The United States of America
In his landmark study The American Cinema: Directors and Directions 1929-1968, Andrew Sarris wrote of Samuel Fuller:
“[His] ideas are undoubtedly too broad and oversimplified for any serious analysis, but it is the artistic force with which his ideas are expressed that makes his career so fascinating to critics who can rise above their political prejudices...It is time the cinema followed the other arts in honoring its primitives.”
With all due respect to Mr. Sarris, there is nothing primitive about Fuller’s greatest films. His 1951 Korean War film The Steel Helmet may have only been his third film, but it demonstrates a clarity of vision, a ruthlessness of purpose, and a single-minded skill the likes of which eluded many of his contemporaries who were industry veterans.
Largely inspired by his service during World War Two fighting with the 1st Infantry Division of the US Army, The Steel Helmet follows a rag-tag patrol of US Infantry who are tasked with capturing a Buddhist temple and establishing an observation post. First among them is the cynical Sgt. Zack (Gene Evans), the sole survivor of his unit after they were captured and executed by North Koreans. A bitter, grizzled veteran of World War Two, he is rescued by a South Korean orphan (William Chun) that he quickly nicknames “Short Round.” Despite his wishes, Short Round follows Sgt. Zack as he meets up with Corporal Thompson (James Edwards), an African-American medic whose unit was also wiped out.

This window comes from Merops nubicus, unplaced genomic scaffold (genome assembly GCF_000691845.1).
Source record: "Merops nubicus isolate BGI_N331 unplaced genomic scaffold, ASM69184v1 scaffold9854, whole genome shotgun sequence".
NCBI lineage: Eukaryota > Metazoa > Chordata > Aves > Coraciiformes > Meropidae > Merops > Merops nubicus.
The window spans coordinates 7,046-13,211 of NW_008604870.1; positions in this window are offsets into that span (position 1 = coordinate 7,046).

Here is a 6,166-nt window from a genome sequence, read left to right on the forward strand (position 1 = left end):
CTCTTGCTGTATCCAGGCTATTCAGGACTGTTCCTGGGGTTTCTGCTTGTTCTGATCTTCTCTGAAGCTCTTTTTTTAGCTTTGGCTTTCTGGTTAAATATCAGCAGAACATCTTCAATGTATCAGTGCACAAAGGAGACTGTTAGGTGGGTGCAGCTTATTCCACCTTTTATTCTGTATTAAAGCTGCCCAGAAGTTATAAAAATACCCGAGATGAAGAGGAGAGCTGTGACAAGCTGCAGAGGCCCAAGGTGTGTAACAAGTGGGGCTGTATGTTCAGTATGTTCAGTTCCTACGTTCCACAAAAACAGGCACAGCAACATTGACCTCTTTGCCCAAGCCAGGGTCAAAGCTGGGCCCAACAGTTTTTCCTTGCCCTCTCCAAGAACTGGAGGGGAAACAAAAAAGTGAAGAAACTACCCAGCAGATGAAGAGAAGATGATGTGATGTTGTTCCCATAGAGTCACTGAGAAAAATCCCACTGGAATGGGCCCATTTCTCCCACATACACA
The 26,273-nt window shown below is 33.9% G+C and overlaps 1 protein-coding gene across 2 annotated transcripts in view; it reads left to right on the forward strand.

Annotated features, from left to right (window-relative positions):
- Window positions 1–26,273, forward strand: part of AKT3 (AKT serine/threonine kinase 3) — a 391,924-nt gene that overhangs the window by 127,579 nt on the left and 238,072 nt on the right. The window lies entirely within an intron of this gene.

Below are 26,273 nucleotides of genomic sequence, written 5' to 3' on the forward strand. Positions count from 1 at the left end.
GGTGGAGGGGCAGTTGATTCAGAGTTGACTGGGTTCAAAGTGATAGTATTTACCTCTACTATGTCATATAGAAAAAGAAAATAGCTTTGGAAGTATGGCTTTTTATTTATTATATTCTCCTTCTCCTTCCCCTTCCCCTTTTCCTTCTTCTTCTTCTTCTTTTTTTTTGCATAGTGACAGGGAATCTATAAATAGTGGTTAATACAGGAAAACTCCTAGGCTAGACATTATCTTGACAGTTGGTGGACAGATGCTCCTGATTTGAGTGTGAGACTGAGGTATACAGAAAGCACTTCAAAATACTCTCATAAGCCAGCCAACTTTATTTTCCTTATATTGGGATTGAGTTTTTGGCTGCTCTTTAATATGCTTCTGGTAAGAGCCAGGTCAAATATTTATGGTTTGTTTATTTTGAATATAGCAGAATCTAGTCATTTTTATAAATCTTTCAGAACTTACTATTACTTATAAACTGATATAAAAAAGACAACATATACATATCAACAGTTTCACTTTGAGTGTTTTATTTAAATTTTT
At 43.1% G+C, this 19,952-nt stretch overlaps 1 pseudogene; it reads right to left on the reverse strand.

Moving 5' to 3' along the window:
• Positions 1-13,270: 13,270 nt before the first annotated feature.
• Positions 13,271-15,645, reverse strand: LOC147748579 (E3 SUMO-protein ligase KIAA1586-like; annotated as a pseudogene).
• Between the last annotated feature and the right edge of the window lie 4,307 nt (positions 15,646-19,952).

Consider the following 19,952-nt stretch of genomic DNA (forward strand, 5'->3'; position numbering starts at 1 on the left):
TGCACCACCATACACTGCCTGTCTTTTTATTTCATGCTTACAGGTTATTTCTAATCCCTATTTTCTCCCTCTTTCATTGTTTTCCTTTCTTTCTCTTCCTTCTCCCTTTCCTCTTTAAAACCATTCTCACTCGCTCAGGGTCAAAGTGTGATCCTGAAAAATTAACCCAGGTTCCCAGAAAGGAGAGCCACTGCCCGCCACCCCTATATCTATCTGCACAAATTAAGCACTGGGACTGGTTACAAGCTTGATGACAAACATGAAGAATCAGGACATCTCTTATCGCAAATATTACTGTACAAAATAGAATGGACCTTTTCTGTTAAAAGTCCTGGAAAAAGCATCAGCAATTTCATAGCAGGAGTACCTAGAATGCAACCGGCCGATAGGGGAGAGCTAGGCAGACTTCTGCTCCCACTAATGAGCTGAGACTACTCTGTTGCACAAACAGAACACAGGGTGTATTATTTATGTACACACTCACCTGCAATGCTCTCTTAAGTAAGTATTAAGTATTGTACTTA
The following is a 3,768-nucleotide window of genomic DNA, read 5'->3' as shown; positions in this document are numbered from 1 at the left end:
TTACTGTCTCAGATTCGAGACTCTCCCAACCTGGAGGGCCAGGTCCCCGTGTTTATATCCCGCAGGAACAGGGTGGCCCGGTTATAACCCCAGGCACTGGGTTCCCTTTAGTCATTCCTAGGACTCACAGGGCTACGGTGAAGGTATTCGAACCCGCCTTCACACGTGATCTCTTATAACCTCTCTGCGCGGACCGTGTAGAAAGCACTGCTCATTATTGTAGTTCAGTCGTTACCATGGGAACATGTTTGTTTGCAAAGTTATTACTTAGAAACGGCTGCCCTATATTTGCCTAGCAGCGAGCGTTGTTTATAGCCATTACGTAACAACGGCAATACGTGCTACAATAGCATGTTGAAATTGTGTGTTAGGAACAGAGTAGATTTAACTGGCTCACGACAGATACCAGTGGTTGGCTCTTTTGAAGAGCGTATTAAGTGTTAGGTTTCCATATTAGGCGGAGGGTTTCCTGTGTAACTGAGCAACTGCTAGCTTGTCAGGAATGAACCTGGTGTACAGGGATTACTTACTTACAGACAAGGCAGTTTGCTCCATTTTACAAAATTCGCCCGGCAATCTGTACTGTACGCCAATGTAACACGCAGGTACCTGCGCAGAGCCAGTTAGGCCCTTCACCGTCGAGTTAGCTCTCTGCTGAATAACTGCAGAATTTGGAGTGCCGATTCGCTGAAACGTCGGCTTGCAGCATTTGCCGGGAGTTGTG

In a foggy jungle (in reality a tiny set that Fuller tricks the audience into thinking is a sprawling jungle via tight close-ups and clever frame compositions), they meet up with a straggling patrol led by the inexperienced Lieutenant Driscoll (Steve Brodie). Once together, they have their first fire-fight with a small group of North Korean snipers. It is here that the ingenuity of Fuller’s technique comes into focus: the fighting is portrayed as a dirty, terrifying, and intimate affair via close-ups, realistic fighting (weapons jam, enemies are largely obscured and unseen, and the violence occurs in occasional spurts interspersed throughout panicked calm), and a palpable sense of fear.
In creating The Steel Helmet, Fuller had deliberately wanted to portray an accurate cross-section of the US Infantry. Therefore the patrol is made up of characters who defy the traditional war genre stock characters like the ingenue farm-boy and the tough-talking, cynical Joe Whats-His-Name from Brooklyn. There’s the war-weary Nisei Sgt. Tanaka (Richard Loo), an ex-conscientious objector who lugs around his old priest’s hand organ named Private Bronte (Robert Hutton), a soft-spoken radio operator who lost all of his hair to Scarlet Fever nicknamed Private Baldy, and a mute pack mule caretaker known simply as Joe.